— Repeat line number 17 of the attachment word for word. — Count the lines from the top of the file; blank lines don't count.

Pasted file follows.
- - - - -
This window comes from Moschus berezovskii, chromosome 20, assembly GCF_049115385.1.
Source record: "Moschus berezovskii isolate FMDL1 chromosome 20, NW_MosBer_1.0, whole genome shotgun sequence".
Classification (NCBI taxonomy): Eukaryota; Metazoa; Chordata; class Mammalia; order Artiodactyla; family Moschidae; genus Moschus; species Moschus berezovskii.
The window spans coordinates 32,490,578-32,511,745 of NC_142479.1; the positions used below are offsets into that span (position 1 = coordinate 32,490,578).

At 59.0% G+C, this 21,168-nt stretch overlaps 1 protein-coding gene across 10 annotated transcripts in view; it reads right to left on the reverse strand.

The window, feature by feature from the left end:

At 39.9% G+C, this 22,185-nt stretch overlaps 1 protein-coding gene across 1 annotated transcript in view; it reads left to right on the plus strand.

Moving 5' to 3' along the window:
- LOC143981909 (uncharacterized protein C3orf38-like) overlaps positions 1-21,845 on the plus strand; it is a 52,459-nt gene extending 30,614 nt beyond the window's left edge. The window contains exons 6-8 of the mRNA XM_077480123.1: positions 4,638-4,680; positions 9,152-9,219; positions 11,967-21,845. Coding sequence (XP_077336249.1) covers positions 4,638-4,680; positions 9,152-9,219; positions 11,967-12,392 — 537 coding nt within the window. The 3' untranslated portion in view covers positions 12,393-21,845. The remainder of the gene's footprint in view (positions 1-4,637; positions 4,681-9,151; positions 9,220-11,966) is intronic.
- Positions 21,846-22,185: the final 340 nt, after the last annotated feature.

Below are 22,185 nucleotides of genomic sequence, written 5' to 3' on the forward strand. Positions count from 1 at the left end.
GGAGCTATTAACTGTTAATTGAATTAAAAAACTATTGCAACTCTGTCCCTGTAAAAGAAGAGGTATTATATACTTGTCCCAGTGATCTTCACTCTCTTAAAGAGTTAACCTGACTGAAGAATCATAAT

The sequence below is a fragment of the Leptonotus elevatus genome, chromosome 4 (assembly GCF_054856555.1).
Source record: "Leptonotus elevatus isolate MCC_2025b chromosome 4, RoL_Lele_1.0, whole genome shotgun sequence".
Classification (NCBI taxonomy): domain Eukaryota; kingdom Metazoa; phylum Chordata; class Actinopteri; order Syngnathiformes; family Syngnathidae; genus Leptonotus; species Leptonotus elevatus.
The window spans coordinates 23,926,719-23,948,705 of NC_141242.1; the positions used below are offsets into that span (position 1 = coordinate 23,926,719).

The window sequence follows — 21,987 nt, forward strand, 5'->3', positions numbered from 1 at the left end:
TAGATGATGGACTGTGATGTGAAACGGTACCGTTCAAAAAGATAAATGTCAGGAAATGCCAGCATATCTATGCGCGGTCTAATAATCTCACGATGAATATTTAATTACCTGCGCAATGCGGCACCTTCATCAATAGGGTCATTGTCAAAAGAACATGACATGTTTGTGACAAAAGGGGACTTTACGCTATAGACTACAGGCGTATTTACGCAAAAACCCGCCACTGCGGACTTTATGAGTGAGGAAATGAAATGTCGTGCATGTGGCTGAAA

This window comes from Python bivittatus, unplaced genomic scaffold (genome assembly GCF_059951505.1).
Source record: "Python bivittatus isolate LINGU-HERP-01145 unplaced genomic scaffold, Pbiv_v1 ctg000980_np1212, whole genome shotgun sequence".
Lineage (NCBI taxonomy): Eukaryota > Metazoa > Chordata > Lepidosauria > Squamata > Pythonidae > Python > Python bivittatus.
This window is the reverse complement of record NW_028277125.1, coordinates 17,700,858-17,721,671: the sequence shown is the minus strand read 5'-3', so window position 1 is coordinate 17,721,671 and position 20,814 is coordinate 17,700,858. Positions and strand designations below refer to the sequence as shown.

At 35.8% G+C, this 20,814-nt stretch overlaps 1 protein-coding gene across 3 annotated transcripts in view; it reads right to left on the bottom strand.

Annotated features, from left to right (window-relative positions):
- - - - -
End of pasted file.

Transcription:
The window sequence follows — 21,987 nt, forward strand, 5'->3', positions numbered from 1 at the left end: